(John Dalton) #40

But we didn’t have that to begin with. And that didn’t stop some people from believing that God was the guiding hand behind evolution.

  1. we also have a clear way to test for common descent, that is independent of design.

Hmmm, I’ll have to read more here and see if I can grasp this.

Therefore, from evidence, we do not know from science if it was purely natural process or one guided by a designer. We can also say with high confidence that humans and apes appear to have common ancestors.

Again, I’m not sure what’s changed here. I will look at it all more closely!


(S. Joshua Swamidass) #41

You can pick up the story here: Common Descent: Humans and Chimps / Mice and Rats.


(Ashwin S) #42

@swamidass

How would you respond to the below paper claiming that neutral theory was false? They claim the following :

In this perspective, we argue that with modern data in hand, each of the original lines of evidence for the neutral theory are now falsified, and that genomes are shaped in prominent ways by the direct and indirect consequences of natural selection.


The link has a connection to the pdf of the entire paper.


(Jon Garvey) #43

Yet on Koonin’s overview, @John_Dalton is right that selection’s main role is purifying selection of deleterious sequences.

If most changes are near-neutral (and I understand that more are classed as “mildly deleterious” than “mildly beneficial”), and most of the already rare beneficial mutations act by loss of function (apparently quite dramatically sometimes), there does seem to be some problem of a “loss of capital” over the course of time, in terms of the ability to create new functions and well-adapted forms.

It still appears that the only really creative mechanism available is the indeterminately downgraded adaptive selection. And if that’s the case, it would still be qualitatively the most important factor in the tree of life. If, though, Koonin is right that it is a bit part player, the only naturalistic option seems to be to deny that evolution is a design-substitute at all, and treat the axiomatic “endless forms most beautiful” as an illusion.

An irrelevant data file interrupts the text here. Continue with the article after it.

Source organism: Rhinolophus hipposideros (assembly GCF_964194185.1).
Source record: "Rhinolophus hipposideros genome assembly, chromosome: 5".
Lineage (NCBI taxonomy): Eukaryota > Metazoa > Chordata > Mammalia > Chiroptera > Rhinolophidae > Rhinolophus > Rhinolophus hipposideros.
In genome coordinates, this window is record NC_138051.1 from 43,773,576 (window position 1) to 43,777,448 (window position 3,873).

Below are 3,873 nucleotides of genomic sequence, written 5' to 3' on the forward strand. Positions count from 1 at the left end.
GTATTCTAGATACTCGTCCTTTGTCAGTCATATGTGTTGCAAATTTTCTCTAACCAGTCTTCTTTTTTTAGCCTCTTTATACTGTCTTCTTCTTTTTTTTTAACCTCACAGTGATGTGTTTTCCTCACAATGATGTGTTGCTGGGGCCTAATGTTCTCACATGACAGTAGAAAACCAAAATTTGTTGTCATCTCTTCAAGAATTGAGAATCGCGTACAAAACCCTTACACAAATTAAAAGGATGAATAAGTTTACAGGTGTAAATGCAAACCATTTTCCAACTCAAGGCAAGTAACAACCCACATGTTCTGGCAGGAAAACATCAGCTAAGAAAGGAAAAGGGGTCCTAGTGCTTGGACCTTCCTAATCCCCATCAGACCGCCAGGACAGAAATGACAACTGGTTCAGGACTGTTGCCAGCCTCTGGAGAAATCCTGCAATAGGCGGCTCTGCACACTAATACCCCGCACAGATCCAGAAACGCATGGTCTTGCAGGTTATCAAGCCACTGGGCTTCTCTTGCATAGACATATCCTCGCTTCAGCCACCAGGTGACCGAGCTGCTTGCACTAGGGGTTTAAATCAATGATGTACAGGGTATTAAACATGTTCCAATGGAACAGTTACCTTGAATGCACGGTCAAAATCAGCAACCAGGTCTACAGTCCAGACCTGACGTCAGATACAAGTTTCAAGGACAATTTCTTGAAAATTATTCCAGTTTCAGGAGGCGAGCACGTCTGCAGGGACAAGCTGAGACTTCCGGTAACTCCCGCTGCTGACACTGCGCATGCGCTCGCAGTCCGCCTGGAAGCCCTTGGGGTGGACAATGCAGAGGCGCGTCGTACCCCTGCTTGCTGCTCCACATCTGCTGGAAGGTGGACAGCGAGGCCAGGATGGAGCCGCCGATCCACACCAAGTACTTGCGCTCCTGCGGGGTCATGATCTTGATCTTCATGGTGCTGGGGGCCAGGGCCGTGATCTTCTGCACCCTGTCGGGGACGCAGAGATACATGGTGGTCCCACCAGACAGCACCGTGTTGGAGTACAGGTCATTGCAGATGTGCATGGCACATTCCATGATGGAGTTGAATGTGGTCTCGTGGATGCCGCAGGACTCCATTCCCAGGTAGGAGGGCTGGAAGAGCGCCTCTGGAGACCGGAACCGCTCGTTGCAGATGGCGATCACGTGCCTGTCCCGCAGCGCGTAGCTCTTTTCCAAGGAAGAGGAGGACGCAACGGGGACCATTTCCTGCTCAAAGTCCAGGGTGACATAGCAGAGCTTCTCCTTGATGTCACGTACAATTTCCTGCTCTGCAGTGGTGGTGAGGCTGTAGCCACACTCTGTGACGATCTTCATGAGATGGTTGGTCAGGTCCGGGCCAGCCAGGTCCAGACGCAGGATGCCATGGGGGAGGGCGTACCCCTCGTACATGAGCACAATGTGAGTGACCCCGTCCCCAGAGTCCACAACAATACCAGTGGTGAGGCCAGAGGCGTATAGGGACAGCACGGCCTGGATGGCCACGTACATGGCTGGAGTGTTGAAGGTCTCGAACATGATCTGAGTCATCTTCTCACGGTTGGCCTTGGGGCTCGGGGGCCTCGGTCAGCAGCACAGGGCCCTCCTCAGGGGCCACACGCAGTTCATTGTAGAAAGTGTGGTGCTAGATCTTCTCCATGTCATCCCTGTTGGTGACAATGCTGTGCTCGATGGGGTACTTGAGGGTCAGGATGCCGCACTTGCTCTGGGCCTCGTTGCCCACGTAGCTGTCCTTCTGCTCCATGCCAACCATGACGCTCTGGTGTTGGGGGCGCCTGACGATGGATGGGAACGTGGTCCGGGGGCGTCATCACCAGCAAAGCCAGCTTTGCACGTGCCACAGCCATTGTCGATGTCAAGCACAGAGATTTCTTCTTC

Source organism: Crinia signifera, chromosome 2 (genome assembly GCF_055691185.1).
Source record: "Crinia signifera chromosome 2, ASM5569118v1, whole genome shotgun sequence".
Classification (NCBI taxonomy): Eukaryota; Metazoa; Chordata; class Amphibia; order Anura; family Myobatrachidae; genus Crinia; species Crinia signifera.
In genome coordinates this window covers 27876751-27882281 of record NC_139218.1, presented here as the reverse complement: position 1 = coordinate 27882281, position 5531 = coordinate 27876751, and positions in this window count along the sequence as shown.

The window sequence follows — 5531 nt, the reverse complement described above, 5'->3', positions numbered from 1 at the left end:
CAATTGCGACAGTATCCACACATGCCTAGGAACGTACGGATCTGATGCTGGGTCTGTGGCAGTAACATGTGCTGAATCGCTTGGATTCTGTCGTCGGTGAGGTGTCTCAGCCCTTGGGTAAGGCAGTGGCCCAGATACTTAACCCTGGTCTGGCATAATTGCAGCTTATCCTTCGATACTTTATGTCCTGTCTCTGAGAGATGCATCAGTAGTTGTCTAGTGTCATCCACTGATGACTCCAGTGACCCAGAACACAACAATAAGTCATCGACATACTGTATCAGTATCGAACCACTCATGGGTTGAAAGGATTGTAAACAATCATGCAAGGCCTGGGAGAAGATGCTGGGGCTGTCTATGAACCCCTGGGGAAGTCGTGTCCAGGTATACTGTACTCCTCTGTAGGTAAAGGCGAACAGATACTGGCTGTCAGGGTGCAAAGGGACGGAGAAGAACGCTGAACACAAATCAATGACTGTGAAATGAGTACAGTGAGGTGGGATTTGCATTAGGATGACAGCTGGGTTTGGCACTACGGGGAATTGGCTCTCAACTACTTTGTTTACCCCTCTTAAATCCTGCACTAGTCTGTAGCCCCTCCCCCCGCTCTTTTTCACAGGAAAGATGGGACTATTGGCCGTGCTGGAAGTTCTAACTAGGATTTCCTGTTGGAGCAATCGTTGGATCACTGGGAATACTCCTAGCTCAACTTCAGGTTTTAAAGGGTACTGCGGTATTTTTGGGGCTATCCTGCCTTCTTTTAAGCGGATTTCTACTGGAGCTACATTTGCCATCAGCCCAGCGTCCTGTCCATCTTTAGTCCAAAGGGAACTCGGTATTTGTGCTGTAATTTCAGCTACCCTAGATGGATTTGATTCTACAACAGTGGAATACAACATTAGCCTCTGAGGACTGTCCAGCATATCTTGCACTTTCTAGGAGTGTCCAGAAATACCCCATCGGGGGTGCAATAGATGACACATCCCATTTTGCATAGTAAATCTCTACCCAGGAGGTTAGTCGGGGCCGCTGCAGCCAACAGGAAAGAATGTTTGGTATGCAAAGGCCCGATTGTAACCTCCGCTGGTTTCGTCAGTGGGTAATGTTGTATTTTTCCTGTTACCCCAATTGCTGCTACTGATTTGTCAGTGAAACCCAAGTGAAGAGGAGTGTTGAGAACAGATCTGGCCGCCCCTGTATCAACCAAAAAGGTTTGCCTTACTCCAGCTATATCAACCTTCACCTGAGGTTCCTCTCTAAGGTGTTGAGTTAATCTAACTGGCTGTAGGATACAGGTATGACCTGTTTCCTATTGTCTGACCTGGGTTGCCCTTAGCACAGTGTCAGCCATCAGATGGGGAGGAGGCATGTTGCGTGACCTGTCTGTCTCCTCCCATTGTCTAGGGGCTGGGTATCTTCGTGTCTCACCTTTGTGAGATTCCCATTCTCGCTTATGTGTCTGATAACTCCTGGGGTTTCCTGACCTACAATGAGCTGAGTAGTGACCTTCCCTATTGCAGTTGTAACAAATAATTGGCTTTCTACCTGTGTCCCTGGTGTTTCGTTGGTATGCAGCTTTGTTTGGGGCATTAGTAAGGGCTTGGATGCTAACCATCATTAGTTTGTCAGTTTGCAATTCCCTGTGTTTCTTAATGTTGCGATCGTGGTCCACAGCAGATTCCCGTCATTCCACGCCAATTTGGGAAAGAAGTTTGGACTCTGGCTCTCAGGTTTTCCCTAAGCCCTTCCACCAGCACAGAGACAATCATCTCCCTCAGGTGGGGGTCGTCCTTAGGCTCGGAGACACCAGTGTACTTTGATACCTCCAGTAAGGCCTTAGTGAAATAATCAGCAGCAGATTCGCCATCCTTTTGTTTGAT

That seems often to be done by those who say evolution is a bodger, life isn’t really well-adapted at all, and the genome is a jerry-built mess. To anyone who actually knows the natural world, that’s a cognitive disconnect. Maybe that’s why it’s adaptationism, and not neutral theory, that rules wildlife documentaries - there’s a problem when good science doesn’t begin to explain the world of experience, however well it copes with genetic data.


(Ann Gauger) #44

Thank you all for an excellent discussion. @jongarvey sees to the heart, as usual, and it is, at least provisionally, the randomness of neutral evolution. But how, he says, does it account for beauty, or for marvelous form that matches function, such as the falcon. To say the form came first as a few unique but random traits and the function then fitted itself to the form is expecting too much of neutral evolution. A hodgepodge of traits might just as well produce crippled birds, failed experiments, not optimal design like the peregrine or the hobby. Here is a space for the designer to act, by guiding mutational choices. If you are going to preserve neutral theory, and natural selection isn’t strong enough to provide direction, then how does anything work, let alone be beautiful?


(George) #45

@Ashwin_s

If a population randomly evolves a genetic constellation that is particularly suited to defending against a disease vector like plague… is it not STILL information even if the population is EVER exposed to the plague?

Doesn’t the answer have to be Yes?

It is only because of our limited awareness of the molecular basis for disease resistance that we don’t realize the value of a genetic drift that enables half or even one third SURVIVE the first appearance of the plague.